We spent a brief period of time at the gravesite and then drove back to Clarksburg to locate the house that Charlie and Evelyn lived in, one that brought back many fond memories for Beverly and I. When you combine multiple trips as kids, and for me two as an adult (the one in 1977 and in 1984 when Joanna and I stopped in on our way back from Europe, Charlie no longer with us but Evelyn still going strong) transported us to times past, a more innocent existence when life seemed simpler and its problems smaller and more easily solved.
We got back on the road again, stopping about 25 miles west as we searched for a place to eat in in mountainous rural surroundings. We got off the highway seeking a Subway called out for on a road sign, and ended up in the small town of West Union, parked on the main street and entered Porter’s Beehive for lunch. Confirming the adage that sometimes its better to be lucky than good, we had indeed stumbled upon a gem of a place, one where for a reasonable price we’d enjoy freshly made food that supports local farmers.
Joanna and I split a Chicken Bacon Ranch wrap (with provolone cheese, lettuce and tomato) while she graciously allowed Bev and I a sip apiece of her hand scooped milkshake. With the accompanying tortilla chips and pickle spear, it was just the right amount of food to tide us over until we got to our eventual destination, Urbana, Ohio and our lodging for the next couple of nights, the Urbana Inn and Suites.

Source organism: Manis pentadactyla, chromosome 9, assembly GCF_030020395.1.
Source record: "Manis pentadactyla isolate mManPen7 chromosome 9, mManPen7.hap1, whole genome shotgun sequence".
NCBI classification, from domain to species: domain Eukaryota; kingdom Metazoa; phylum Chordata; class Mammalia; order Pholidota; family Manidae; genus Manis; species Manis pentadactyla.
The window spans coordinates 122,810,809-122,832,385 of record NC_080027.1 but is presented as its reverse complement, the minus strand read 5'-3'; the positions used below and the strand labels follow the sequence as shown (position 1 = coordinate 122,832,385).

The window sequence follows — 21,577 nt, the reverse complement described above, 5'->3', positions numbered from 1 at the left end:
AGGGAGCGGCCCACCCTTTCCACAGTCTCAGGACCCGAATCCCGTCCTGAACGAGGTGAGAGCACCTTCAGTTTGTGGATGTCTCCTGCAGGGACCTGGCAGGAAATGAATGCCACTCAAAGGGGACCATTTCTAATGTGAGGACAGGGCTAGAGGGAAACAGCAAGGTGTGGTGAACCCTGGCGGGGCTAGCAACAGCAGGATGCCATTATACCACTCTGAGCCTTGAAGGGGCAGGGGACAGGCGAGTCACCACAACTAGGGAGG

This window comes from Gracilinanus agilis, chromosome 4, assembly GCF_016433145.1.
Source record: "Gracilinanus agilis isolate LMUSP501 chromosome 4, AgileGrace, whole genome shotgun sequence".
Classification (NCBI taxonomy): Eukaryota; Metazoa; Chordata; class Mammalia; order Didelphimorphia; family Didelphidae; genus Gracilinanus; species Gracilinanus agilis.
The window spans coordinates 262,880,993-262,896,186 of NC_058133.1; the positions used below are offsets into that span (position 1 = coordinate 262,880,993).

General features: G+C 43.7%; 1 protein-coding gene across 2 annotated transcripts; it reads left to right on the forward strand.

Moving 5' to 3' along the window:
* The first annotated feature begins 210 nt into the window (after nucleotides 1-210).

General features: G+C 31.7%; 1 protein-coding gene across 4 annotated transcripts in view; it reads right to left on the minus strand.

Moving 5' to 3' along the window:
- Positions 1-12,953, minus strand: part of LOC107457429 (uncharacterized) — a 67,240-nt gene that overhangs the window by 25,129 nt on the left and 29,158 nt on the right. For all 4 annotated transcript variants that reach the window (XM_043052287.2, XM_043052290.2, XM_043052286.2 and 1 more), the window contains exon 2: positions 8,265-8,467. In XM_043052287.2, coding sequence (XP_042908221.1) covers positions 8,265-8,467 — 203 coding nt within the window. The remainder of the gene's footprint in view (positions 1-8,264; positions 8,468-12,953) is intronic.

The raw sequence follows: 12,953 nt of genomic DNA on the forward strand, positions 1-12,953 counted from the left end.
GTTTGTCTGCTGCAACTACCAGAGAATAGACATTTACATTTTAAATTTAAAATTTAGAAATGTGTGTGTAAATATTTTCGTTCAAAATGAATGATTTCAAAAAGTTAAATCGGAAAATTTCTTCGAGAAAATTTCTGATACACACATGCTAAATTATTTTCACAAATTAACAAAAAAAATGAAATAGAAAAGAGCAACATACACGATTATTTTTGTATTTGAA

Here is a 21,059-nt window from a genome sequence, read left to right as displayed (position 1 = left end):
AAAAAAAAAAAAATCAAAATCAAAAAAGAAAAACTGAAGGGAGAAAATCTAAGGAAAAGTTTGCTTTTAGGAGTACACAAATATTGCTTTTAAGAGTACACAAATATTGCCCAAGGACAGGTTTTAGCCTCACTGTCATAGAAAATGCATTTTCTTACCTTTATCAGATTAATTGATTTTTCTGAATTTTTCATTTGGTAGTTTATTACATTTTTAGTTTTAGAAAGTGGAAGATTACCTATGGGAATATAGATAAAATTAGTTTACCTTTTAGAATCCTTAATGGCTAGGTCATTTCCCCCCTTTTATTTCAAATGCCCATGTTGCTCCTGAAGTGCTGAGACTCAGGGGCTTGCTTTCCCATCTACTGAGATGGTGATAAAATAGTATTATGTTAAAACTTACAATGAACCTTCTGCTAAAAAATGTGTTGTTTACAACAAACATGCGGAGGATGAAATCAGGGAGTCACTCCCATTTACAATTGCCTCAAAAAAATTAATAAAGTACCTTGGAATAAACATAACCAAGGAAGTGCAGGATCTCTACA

As we would discover in the following five days, our visits to small town Ohio would have some drawbacks, in this case a decided lack of lodging choices. The Urbana Inn is rated at 2.5 stars in Trip Advisor and its only competition has 2 stars; I’ll let this review I wrote speak for itself:
Where Do I Begin? – Being just about the only game in town, we booked two nights here to join family who grew up in this area to visit some old haunts. The ratings and reviews for the place were pretty dismal, but my cousin did advise “at least its clean” so we went for broke and checked in. The owners appear to be trying to rehabilitate the place (new carpeting in the guest room we were in) but the rest of the establishment shows so many signs of lack of maintenance and just plain neglect that two starts seems generous.